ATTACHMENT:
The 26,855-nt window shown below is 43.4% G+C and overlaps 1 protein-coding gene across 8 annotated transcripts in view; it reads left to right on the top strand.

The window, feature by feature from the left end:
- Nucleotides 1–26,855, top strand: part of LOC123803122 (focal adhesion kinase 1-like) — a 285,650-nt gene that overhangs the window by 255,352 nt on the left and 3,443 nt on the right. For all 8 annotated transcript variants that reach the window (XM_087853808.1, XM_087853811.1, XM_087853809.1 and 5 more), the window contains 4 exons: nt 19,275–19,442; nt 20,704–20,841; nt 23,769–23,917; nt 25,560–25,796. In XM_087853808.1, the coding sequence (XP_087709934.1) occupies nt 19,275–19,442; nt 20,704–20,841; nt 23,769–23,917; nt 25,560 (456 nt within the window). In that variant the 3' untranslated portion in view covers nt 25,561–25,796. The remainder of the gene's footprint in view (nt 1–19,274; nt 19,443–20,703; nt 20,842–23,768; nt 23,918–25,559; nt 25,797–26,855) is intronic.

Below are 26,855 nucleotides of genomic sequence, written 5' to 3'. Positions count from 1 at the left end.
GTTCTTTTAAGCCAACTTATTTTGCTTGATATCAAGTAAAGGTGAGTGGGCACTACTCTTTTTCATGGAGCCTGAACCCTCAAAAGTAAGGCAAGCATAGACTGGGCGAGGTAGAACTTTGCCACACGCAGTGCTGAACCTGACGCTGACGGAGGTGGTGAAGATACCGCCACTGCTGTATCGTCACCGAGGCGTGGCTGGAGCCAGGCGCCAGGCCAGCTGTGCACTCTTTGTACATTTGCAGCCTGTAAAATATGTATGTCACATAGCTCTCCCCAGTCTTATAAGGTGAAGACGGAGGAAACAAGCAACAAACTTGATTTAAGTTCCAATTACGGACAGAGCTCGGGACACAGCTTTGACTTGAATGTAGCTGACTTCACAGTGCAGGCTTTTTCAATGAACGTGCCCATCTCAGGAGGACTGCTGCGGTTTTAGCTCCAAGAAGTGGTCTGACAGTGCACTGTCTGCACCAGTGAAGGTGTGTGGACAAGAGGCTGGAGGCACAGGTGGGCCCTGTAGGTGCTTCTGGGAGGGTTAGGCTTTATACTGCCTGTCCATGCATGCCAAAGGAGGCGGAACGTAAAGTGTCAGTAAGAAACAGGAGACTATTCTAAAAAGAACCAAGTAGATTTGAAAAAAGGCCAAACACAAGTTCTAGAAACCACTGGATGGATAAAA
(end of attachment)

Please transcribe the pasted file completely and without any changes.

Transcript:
The 26,855-nt window shown below is 43.4% G+C and overlaps 1 protein-coding gene across 8 annotated transcripts in view; it reads left to right on the top strand.

The window, feature by feature from the left end:
- Nucleotides 1–26,855, top strand: part of LOC123803122 (focal adhesion kinase 1-like) — a 285,650-nt gene that overhangs the window by 255,352 nt on the left and 3,443 nt on the right. For all 8 annotated transcript variants that reach the window (XM_087853808.1, XM_087853811.1, XM_087853809.1 and 5 more), the window contains 4 exons: nt 19,275–19,442; nt 20,704–20,841; nt 23,769–23,917; nt 25,560–25,796. In XM_087853808.1, the coding sequence (XP_087709934.1) occupies nt 19,275–19,442; nt 20,704–20,841; nt 23,769–23,917; nt 25,560 (456 nt within the window). In that variant the 3' untranslated portion in view covers nt 25,561–25,796. The remainder of the gene's footprint in view (nt 1–19,274; nt 19,443–20,703; nt 20,842–23,768; nt 23,918–25,559; nt 25,797–26,855) is intronic.

Below are 26,855 nucleotides of genomic sequence, written 5' to 3'. Positions count from 1 at the left end.
GTTCTTTTAAGCCAACTTATTTTGCTTGATATCAAGTAAAGGTGAGTGGGCACTACTCTTTTTCATGGAGCCTGAACCCTCAAAAGTAAGGCAAGCATAGACTGGGCGAGGTAGAACTTTGCCACACGCAGTGCTGAACCTGACGCTGACGGAGGTGGTGAAGATACCGCCACTGCTGTATCGTCACCGAGGCGTGGCTGGAGCCAGGCGCCAGGCCAGCTGTGCACTCTTTGTACATTTGCAGCCTGTAAAATATGTATGTCACATAGCTCTCCCCAGTCTTATAAGGTGAAGACGGAGGAAACAAGCAACAAACTTGATTTAAGTTCCAATTACGGACAGAGCTCGGGACACAGCTTTGACTTGAATGTAGCTGACTTCACAGTGCAGGCTTTTTCAATGAACGTGCCCATCTCAGGAGGACTGCTGCGGTTTTAGCTCCAAGAAGTGGTCTGACAGTGCACTGTCTGCACCAGTGAAGGTGTGTGGACAAGAGGCTGGAGGCACAGGTGGGCCCTGTAGGTGCTTCTGGGAGGGTTAGGCTTTATACTGCCTGTCCATGCATGCCAAAGGAGGCGGAACGTAAAGTGTCAGTAAGAAACAGGAGACTATTCTAAAAAGAACCAAGTAGATTTGAAAAAAGGCCAAACACAAGTTCTAGAAACCACTGGATGGATAAAA